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What’s the best time to visit a college campus?


As part our College Q & A guide, we decided to ask your questions to the experts. Here are their answers.

Lora Lewis, Educational Consultant, Lora Lewis Consulting

You should absolutely visit when school is in session so you can experience what a campus is like in action. Without students there, even the most impressive college is really just a bunch of buildings. If possible, try not to visit during the first month of school or other time of peak activity like sports playoffs, when the temporary hustle and excitement can give you a false sense of what regular day to day life is like. If you’re from a warmer geographical area and are considering school in a different clime, consider scheduling your visit for a month when the weather is at it’s worst; that way, you won’t be surprised when those first snow flurries start to fly and it turns out that, in some parts of the country, winter really does mean cold.

Helen H. Choi, Owner, Admissions Mavens

Most people advise students to visit college campuses when classes are in session during the fall or spring. That’s good advice because high school students can then talk to lots of students, drop in on a class or two, and get a good idea of student life (clubs, sports, dining facilities, etc.) However, because juniors and seniors in high school have insanely busy schedules during the fall and spring, many families choose to visit in the summer, spring break, or winter break. If you end up visiting during this time — don’t despair! You can still get a feel for the campus and its surrounding environs, and you will always see a student or professor around the library! And… you never know…if you are lucky enough to be on campus during a college’s “jan term” or “winter intersession” — you might be able to get a sense of what special offerings the college offers during that time.

Katie Parks, Former Admissions Counselor

The best time to visit a college campus is when it’s the busiest. This means going when classes are in session, students are cramming the walkways and there are lots of extracurricular activities going on. You need to get a sense of what campus life is really like, and the best way to do this is to see campus when it’s bristling with student learning and living. Here’s how visiting campus during this time can help you make a college choice: Walking around an empty campus can give you a great look at facilities and allow you a chance to get more individual time with tour guides and campus officials. But it’s hard to tell if you feel like you “fit” at a school when there’s nothing but empty hallways and green space to look at. Most students don’t want to go to college and not do anything while they’re there, and if you take a look at a campus while students are on break, it may give the wrong impression that there is nothing to do at that campus. You don’t want to make a decision about a campus and its student life without actually seeing any students. When school’s in session you can peek in to classrooms and see what the class sizes are like, see examples of teaching styles and get a feel for what it would be like sitting with your fellow classmates in lecture halls. When visiting a school at such a busy time you may get the chance to talk to students who aren’t tour guides or ambassadors and get an unbiased view of what the school is like. Find them in lines at the bookstore, after you’ve asked them directions to the nearest gas station or working the cash register at the school’s coffee shop. If you can, spend some extra time on campus during these visits, like eating in the dining halls, taking in a sporting event or visiting the campus library. Take a look around at all these places and see if you can imagine yourself on the campus doing all the same things for the next four years. See how you feel doing normal college things with other college students and figure out if this is a place that makes you feel at home.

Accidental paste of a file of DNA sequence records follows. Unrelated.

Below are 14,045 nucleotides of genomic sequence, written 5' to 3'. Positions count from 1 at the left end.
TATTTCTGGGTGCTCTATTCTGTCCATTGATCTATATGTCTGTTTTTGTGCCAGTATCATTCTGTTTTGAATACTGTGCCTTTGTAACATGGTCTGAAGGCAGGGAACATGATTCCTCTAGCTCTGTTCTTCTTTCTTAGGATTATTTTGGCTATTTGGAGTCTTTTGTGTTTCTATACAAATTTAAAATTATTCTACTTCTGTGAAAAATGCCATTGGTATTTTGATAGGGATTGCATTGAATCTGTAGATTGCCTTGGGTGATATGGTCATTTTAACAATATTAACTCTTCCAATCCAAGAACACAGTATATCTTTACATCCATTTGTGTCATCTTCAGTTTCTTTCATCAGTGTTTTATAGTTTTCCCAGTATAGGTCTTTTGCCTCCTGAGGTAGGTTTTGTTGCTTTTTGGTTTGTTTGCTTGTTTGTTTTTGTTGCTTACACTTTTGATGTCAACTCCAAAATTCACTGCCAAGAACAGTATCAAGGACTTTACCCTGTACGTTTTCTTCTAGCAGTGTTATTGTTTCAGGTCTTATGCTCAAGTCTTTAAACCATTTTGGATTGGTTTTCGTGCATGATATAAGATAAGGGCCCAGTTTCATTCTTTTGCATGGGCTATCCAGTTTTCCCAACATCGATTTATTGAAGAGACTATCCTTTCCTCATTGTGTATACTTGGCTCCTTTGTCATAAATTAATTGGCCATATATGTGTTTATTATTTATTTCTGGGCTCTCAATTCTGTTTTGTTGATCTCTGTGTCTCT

The Revolution Prep Team  

Our team is made up of professional tutors and academic advisors who are passionate about sharing their wealth of academic success knowledge.